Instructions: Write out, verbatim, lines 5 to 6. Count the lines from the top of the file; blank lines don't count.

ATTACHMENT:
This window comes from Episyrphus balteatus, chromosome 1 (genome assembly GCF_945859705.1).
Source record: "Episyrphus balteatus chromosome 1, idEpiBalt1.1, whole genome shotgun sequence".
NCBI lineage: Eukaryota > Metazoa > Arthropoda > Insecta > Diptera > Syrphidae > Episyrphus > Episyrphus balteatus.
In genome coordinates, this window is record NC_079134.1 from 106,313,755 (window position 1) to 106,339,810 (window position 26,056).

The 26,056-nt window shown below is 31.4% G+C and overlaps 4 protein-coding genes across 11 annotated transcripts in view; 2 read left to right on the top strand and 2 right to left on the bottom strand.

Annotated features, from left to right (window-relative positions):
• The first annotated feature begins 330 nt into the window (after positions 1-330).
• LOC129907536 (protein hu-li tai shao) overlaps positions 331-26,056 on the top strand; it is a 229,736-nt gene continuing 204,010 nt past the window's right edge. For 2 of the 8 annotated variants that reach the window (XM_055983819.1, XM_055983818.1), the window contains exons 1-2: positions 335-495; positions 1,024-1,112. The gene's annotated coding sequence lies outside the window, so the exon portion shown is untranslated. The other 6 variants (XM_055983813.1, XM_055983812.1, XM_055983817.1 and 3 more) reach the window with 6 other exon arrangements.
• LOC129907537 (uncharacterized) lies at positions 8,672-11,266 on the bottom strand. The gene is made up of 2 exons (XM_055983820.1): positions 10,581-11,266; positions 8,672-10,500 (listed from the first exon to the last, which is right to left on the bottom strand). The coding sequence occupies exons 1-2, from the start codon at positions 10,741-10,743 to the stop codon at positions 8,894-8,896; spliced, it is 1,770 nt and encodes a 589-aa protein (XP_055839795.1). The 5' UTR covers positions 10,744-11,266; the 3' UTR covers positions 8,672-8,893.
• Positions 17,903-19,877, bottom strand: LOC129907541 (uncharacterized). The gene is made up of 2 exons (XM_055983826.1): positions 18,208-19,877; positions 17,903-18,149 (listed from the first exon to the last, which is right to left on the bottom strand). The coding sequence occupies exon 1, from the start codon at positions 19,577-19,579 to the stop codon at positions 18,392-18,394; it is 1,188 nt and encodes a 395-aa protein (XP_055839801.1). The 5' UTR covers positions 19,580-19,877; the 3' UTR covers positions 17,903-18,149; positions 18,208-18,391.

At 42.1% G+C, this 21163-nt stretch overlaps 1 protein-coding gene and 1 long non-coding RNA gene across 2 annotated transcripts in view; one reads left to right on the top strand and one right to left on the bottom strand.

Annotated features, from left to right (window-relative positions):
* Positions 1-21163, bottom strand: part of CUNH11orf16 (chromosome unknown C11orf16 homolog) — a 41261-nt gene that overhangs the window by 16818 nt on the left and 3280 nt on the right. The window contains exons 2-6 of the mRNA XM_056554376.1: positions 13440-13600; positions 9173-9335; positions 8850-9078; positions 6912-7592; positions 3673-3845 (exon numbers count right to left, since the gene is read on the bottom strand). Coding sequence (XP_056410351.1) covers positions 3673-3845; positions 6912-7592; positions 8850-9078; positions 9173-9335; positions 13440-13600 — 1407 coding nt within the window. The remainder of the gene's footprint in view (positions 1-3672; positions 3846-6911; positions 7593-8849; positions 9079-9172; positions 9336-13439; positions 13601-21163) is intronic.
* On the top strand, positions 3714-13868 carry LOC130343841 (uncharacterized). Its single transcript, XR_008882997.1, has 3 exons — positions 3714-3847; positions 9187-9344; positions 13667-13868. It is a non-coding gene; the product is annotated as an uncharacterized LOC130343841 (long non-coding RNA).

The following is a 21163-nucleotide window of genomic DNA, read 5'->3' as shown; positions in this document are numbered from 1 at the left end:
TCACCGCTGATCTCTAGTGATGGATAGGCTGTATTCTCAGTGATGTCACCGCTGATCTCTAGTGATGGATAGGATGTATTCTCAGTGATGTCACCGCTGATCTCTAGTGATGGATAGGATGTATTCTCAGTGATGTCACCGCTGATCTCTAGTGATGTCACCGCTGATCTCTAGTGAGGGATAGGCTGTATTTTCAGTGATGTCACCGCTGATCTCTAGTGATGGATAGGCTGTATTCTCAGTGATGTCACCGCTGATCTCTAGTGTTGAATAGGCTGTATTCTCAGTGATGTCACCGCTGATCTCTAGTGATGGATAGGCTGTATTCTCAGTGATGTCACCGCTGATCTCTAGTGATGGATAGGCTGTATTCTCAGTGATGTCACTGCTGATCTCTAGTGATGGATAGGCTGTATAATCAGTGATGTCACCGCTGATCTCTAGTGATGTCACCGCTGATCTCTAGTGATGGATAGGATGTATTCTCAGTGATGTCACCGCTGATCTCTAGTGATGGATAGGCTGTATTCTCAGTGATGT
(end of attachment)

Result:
The 26,056-nt window shown below is 31.4% G+C and overlaps 4 protein-coding genes across 11 annotated transcripts in view; 2 read left to right on the top strand and 2 right to left on the bottom strand.

Annotated features, from left to right (window-relative positions):